Missouri was on the Western front of the Civil War, yet it had more battles than all but two other states. From St. Louis Public Radio, Maria Altman reports.

MARIA ALTMAN: Jefferson Barracks, a few miles south of St. Louis, was the first federal Army post west of the Mississippi. Before the Civil War, both Ulysses S. Grant and Robert E. Lee served here.

Today, it's a county park, but the peace is being disturbed by re-enactors as they prepare to wage battle.

(Soundbite of drumming)

ALTMAN: More than 1,000 Civil War battles were fought on Missouri soil. Re-enactor Frank Aufmuth says they're re-creating one that hasn't been done before.

Mr. FRANK AUFMUTH: We're doing the Battle of Blackwell. But, yeah, there's a lot of battles, too many to name.

ALTMAN: Today, Aufmuth is playing a general. In real life, he's a history teacher and argues that Missouri is a great place to study the Civil War.

Mr. AUFMUTH: We have some of the firsts. We have some of the lasts. I mean, if you can't find a Civil War site in Missouri, you're not looking.

ALTMAN: Getting tourists to come look is Katie Steele Danner's job. The director of�Missouri's Tourism Division says she realizes her state is not the first place people think of when it comes to the Civil War.

Ms. KATIE STEELE DANNER (Director, Missouri Division of Tourism): We know that Americans are interested in the history of the Civil War, and we'd like them to know how important Missouri was in that total history. Over 1,000 battles took place, and in fact, Missouri was a state divided.

ALTMAN: Missouri was one of just four slave states that fought in the Union, and the war here was both bloody and personal, as families and neighbors split their loyalties between the North and South.

Danner says her office is working to attract attention to Missouri through advertising in historical publications and websites. But she acknowledges the competition is stiff in the midst of the 150th anniversary.

The Civil War Preservation Trust, which works to preserve battlefields, estimates more than 20 states are promoting Civil War-related sites. And spokesman Jim Campi says there's a lot of money at stake.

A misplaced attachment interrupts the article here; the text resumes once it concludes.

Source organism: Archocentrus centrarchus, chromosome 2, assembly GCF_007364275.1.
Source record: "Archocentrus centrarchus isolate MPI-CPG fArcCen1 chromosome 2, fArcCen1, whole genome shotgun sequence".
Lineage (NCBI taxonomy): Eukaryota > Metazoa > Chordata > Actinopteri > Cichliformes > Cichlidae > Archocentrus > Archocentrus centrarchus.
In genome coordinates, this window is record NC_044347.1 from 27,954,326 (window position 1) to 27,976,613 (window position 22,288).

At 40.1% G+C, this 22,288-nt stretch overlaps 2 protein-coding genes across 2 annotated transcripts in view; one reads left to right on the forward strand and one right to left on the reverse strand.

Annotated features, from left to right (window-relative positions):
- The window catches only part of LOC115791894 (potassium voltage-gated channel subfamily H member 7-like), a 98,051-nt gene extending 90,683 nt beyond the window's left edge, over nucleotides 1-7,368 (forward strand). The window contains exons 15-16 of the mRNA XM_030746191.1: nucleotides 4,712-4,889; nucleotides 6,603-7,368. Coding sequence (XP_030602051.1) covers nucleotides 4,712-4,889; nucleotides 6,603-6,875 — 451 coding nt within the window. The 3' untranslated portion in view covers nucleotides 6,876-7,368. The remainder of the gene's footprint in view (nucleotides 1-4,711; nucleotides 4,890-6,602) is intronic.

Mr. JIM CAMPI (Spokesman, Civil War Preservation Trust): Your average family of four spends about $1,000 when they visit a Civil War site, you know, when you're looking at lodging, gas, food, souvenirs, etcetera.

ALTMAN: Campi says Missouri is well-positioned to get some of those dollars. He calls Wilson's Creek National Battlefield in southwest Missouri one of the best-preserved in the nation.�The site of the first major battle west of the Mississippi, about 2,500 men were wounded or killed at the Battle of Wilson's Creek on August 10th, 1861.

Ms. CONNIE LANGUM (Wilson's Creek National Battlefield): The Civil War did take place here.

ALTMAN: Connie Langum is an historian at the park. She says it's her personal mission to educate people about Missouri's role in the war.

Ms. LANGUM: We have a long ways to go, as far as to make up for the press that the East Coast receives, you know. But that's typical. Even during the war, it was the East Coast that got the press, because that's where the newspapers were.

ALTMAN: Langum says one reason Missouri had so many battles was its location. Tourism officials hope with nearly one half of the U.S. population living within a day's drive of Missouri, more tourists will come here seeking Civil War history.

For NPR News, I'm Maria Altman in St. Louis. Transcript provided by NPR, Copyright National Public Radio.